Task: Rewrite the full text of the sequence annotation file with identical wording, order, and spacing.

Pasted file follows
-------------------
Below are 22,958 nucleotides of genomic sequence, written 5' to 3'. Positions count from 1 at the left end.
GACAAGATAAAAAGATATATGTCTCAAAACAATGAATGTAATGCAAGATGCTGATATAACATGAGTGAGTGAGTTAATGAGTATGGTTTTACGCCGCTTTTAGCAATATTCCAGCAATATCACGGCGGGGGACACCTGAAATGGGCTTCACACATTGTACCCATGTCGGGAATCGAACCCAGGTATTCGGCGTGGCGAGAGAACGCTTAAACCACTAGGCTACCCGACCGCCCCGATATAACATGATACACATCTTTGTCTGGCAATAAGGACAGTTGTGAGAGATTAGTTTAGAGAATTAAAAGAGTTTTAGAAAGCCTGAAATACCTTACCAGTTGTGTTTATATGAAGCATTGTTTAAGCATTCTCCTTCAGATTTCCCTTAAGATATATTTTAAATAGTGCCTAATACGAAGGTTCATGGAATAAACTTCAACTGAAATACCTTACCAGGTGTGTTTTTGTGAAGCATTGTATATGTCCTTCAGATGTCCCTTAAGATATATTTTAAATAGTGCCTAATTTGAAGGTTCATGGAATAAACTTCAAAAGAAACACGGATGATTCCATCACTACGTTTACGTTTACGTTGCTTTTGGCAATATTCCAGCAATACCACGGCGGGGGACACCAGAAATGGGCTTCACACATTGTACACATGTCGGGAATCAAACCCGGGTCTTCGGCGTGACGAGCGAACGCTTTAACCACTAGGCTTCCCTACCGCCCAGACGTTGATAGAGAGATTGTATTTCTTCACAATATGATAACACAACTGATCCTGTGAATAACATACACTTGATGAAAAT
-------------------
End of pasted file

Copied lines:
Below are 22,958 nucleotides of genomic sequence, written 5' to 3'. Positions count from 1 at the left end.
GACAAGATAAAAAGATATATGTCTCAAAACAATGAATGTAATGCAAGATGCTGATATAACATGAGTGAGTGAGTTAATGAGTATGGTTTTACGCCGCTTTTAGCAATATTCCAGCAATATCACGGCGGGGGACACCTGAAATGGGCTTCACACATTGTACCCATGTCGGGAATCGAACCCAGGTATTCGGCGTGGCGAGAGAACGCTTAAACCACTAGGCTACCCGACCGCCCCGATATAACATGATACACATCTTTGTCTGGCAATAAGGACAGTTGTGAGAGATTAGTTTAGAGAATTAAAAGAGTTTTAGAAAGCCTGAAATACCTTACCAGTTGTGTTTATATGAAGCATTGTTTAAGCATTCTCCTTCAGATTTCCCTTAAGATATATTTTAAATAGTGCCTAATACGAAGGTTCATGGAATAAACTTCAACTGAAATACCTTACCAGGTGTGTTTTTGTGAAGCATTGTATATGTCCTTCAGATGTCCCTTAAGATATATTTTAAATAGTGCCTAATTTGAAGGTTCATGGAATAAACTTCAAAAGAAACACGGATGATTCCATCACTACGTTTACGTTTACGTTGCTTTTGGCAATATTCCAGCAATACCACGGCGGGGGACACCAGAAATGGGCTTCACACATTGTACACATGTCGGGAATCAAACCCGGGTCTTCGGCGTGACGAGCGAACGCTTTAACCACTAGGCTTCCCTACCGCCCAGACGTTGATAGAGAGATTGTATTTCTTCACAATATGATAACACAACTGATCCTGTGAATAACATACACTTGATGAAAAT